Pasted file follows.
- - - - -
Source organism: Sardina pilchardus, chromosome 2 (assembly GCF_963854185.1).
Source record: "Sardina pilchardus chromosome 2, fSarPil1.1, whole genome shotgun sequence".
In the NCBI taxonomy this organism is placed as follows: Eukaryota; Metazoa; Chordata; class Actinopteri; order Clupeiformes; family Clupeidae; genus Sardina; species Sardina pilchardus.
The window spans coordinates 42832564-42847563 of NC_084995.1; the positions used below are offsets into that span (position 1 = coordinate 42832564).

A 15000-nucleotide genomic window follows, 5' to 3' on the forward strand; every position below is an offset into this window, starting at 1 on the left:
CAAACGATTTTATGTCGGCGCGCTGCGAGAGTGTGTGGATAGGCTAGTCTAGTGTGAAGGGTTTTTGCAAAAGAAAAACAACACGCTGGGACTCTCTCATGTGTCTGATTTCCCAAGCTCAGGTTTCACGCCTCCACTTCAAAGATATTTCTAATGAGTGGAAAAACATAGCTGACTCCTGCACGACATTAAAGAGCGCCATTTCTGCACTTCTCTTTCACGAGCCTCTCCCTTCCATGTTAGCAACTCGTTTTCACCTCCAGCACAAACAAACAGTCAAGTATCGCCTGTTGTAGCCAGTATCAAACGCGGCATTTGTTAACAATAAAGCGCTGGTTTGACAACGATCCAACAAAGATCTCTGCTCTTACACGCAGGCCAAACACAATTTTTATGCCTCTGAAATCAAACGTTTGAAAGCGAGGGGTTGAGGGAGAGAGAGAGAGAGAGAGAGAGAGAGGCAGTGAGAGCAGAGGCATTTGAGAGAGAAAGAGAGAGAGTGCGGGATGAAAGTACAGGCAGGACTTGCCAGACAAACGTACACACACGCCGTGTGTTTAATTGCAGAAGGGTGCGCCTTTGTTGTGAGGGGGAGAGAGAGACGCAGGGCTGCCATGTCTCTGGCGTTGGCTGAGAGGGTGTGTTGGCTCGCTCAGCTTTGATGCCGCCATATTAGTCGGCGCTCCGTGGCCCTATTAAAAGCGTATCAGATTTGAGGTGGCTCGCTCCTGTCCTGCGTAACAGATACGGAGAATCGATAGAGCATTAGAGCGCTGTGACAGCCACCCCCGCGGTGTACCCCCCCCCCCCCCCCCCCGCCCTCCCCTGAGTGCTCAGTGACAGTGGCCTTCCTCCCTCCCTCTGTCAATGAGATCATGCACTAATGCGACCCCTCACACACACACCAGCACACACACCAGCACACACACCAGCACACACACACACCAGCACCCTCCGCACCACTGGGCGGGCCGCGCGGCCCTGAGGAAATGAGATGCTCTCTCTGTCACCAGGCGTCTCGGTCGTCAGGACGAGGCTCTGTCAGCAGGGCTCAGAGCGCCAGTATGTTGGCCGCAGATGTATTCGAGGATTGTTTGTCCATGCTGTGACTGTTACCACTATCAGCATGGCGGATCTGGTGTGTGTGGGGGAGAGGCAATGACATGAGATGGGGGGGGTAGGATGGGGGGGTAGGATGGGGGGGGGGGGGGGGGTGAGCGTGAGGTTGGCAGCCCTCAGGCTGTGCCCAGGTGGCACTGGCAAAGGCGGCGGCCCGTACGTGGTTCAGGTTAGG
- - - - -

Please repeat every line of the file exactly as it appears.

Source organism: Sardina pilchardus, chromosome 2 (assembly GCF_963854185.1).
Source record: "Sardina pilchardus chromosome 2, fSarPil1.1, whole genome shotgun sequence".
In the NCBI taxonomy this organism is placed as follows: Eukaryota; Metazoa; Chordata; class Actinopteri; order Clupeiformes; family Clupeidae; genus Sardina; species Sardina pilchardus.
The window spans coordinates 42832564-42847563 of NC_084995.1; the positions used below are offsets into that span (position 1 = coordinate 42832564).

A 15000-nucleotide genomic window follows, 5' to 3' on the forward strand; every position below is an offset into this window, starting at 1 on the left:
CAAACGATTTTATGTCGGCGCGCTGCGAGAGTGTGTGGATAGGCTAGTCTAGTGTGAAGGGTTTTTGCAAAAGAAAAACAACACGCTGGGACTCTCTCATGTGTCTGATTTCCCAAGCTCAGGTTTCACGCCTCCACTTCAAAGATATTTCTAATGAGTGGAAAAACATAGCTGACTCCTGCACGACATTAAAGAGCGCCATTTCTGCACTTCTCTTTCACGAGCCTCTCCCTTCCATGTTAGCAACTCGTTTTCACCTCCAGCACAAACAAACAGTCAAGTATCGCCTGTTGTAGCCAGTATCAAACGCGGCATTTGTTAACAATAAAGCGCTGGTTTGACAACGATCCAACAAAGATCTCTGCTCTTACACGCAGGCCAAACACAATTTTTATGCCTCTGAAATCAAACGTTTGAAAGCGAGGGGTTGAGGGAGAGAGAGAGAGAGAGAGAGAGAGAGGCAGTGAGAGCAGAGGCATTTGAGAGAGAAAGAGAGAGAGTGCGGGATGAAAGTACAGGCAGGACTTGCCAGACAAACGTACACACACGCCGTGTGTTTAATTGCAGAAGGGTGCGCCTTTGTTGTGAGGGGGAGAGAGAGACGCAGGGCTGCCATGTCTCTGGCGTTGGCTGAGAGGGTGTGTTGGCTCGCTCAGCTTTGATGCCGCCATATTAGTCGGCGCTCCGTGGCCCTATTAAAAGCGTATCAGATTTGAGGTGGCTCGCTCCTGTCCTGCGTAACAGATACGGAGAATCGATAGAGCATTAGAGCGCTGTGACAGCCACCCCCGCGGTGTACCCCCCCCCCCCCCCCCCCGCCCTCCCCTGAGTGCTCAGTGACAGTGGCCTTCCTCCCTCCCTCTGTCAATGAGATCATGCACTAATGCGACCCCTCACACACACACCAGCACACACACCAGCACACACACCAGCACACACACACACCAGCACCCTCCGCACCACTGGGCGGGCCGCGCGGCCCTGAGGAAATGAGATGCTCTCTCTGTCACCAGGCGTCTCGGTCGTCAGGACGAGGCTCTGTCAGCAGGGCTCAGAGCGCCAGTATGTTGGCCGCAGATGTATTCGAGGATTGTTTGTCCATGCTGTGACTGTTACCACTATCAGCATGGCGGATCTGGTGTGTGTGGGGGAGAGGCAATGACATGAGATGGGGGGGGTAGGATGGGGGGGTAGGATGGGGGGGGGGGGGGGGGTGAGCGTGAGGTTGGCAGCCCTCAGGCTGTGCCCAGGTGGCACTGGCAAAGGCGGCGGCCCGTACGTGGTTCAGGTTAGG